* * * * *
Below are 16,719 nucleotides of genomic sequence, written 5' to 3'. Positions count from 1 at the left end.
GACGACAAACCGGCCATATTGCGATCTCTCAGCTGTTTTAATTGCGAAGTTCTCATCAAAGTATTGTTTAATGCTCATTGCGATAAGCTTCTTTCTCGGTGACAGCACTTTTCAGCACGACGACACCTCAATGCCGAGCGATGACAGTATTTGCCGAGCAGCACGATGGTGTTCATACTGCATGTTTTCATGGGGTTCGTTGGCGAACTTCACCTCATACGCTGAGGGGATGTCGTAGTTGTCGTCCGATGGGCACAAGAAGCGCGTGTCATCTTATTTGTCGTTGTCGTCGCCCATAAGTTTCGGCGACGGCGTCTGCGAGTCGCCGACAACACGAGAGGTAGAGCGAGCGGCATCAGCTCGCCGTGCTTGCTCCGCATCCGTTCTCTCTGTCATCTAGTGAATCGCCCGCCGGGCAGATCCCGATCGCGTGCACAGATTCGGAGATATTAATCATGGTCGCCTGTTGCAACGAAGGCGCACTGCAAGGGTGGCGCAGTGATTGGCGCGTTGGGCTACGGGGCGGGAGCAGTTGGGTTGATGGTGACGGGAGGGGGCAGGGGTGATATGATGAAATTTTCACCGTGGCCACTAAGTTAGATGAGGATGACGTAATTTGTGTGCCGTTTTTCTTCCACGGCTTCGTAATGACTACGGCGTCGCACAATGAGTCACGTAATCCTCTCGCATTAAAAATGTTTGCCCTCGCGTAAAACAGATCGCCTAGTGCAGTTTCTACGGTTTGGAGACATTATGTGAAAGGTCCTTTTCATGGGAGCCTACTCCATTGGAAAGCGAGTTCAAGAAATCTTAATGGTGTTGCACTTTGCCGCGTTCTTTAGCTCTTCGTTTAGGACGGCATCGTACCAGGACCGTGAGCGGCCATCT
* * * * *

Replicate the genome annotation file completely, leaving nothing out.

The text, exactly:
Below are 16,719 nucleotides of genomic sequence, written 5' to 3'. Positions count from 1 at the left end.
GACGACAAACCGGCCATATTGCGATCTCTCAGCTGTTTTAATTGCGAAGTTCTCATCAAAGTATTGTTTAATGCTCATTGCGATAAGCTTCTTTCTCGGTGACAGCACTTTTCAGCACGACGACACCTCAATGCCGAGCGATGACAGTATTTGCCGAGCAGCACGATGGTGTTCATACTGCATGTTTTCATGGGGTTCGTTGGCGAACTTCACCTCATACGCTGAGGGGATGTCGTAGTTGTCGTCCGATGGGCACAAGAAGCGCGTGTCATCTTATTTGTCGTTGTCGTCGCCCATAAGTTTCGGCGACGGCGTCTGCGAGTCGCCGACAACACGAGAGGTAGAGCGAGCGGCATCAGCTCGCCGTGCTTGCTCCGCATCCGTTCTCTCTGTCATCTAGTGAATCGCCCGCCGGGCAGATCCCGATCGCGTGCACAGATTCGGAGATATTAATCATGGTCGCCTGTTGCAACGAAGGCGCACTGCAAGGGTGGCGCAGTGATTGGCGCGTTGGGCTACGGGGCGGGAGCAGTTGGGTTGATGGTGACGGGAGGGGGCAGGGGTGATATGATGAAATTTTCACCGTGGCCACTAAGTTAGATGAGGATGACGTAATTTGTGTGCCGTTTTTCTTCCACGGCTTCGTAATGACTACGGCGTCGCACAATGAGTCACGTAATCCTCTCGCATTAAAAATGTTTGCCCTCGCGTAAAACAGATCGCCTAGTGCAGTTTCTACGGTTTGGAGACATTATGTGAAAGGTCCTTTTCATGGGAGCCTACTCCATTGGAAAGCGAGTTCAAGAAATCTTAATGGTGTTGCACTTTGCCGCGTTCTTTAGCTCTTCGTTTAGGACGGCATCGTACCAGGACCGTGAGCGGCCATCT